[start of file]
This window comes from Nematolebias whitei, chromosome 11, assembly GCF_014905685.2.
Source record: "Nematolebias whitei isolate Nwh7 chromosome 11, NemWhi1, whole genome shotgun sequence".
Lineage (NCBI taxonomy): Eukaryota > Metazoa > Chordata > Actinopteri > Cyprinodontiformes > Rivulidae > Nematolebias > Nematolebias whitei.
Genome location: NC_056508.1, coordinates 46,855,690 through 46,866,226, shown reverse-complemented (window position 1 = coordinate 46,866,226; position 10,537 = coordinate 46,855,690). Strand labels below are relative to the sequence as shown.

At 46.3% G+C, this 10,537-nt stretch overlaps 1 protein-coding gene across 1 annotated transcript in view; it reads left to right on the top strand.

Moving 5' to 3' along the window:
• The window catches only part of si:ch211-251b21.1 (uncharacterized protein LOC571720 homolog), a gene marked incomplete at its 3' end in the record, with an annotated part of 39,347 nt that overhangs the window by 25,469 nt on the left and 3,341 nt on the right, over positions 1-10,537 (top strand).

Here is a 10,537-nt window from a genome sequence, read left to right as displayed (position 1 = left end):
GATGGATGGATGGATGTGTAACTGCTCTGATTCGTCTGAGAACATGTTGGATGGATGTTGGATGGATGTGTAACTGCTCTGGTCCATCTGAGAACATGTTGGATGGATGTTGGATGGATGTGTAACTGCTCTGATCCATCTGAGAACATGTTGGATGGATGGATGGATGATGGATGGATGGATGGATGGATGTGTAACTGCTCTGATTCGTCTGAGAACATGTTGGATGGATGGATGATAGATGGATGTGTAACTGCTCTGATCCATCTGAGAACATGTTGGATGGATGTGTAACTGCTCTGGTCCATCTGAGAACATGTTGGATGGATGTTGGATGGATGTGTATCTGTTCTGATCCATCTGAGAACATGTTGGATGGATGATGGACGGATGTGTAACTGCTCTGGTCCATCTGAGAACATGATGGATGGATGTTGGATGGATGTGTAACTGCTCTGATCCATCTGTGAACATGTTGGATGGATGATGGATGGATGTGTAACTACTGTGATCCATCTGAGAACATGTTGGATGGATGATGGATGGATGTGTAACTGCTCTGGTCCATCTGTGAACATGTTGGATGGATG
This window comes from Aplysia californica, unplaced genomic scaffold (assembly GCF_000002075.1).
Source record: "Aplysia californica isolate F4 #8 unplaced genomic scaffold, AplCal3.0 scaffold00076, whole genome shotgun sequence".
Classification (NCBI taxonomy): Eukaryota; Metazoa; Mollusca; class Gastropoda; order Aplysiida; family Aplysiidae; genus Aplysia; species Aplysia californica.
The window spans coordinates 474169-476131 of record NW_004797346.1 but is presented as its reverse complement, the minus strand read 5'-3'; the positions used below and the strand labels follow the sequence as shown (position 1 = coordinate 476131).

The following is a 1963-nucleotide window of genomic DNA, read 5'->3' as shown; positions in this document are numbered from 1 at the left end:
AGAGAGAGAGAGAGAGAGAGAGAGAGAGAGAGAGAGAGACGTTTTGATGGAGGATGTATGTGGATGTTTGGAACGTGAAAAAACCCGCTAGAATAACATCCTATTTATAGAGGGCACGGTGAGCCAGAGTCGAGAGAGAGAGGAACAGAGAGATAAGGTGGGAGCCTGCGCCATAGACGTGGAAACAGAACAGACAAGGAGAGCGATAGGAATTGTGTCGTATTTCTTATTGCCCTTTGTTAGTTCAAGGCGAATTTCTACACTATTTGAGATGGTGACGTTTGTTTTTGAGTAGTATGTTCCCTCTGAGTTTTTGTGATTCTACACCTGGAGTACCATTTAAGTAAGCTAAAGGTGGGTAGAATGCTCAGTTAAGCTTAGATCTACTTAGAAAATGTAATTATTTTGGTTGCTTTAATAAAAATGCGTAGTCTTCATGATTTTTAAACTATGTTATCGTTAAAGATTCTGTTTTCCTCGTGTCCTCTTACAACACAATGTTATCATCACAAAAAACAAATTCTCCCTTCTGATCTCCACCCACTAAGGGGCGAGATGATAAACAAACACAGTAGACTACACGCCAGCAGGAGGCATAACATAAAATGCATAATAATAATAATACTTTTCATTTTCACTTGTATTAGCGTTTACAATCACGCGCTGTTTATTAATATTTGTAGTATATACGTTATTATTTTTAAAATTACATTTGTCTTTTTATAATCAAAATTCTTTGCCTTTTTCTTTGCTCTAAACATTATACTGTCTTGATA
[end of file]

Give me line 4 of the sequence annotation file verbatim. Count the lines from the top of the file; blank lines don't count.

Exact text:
Genome location: NC_056508.1, coordinates 46,855,690 through 46,866,226, shown reverse-complemented (window position 1 = coordinate 46,866,226; position 10,537 = coordinate 46,855,690). Strand labels below are relative to the sequence as shown.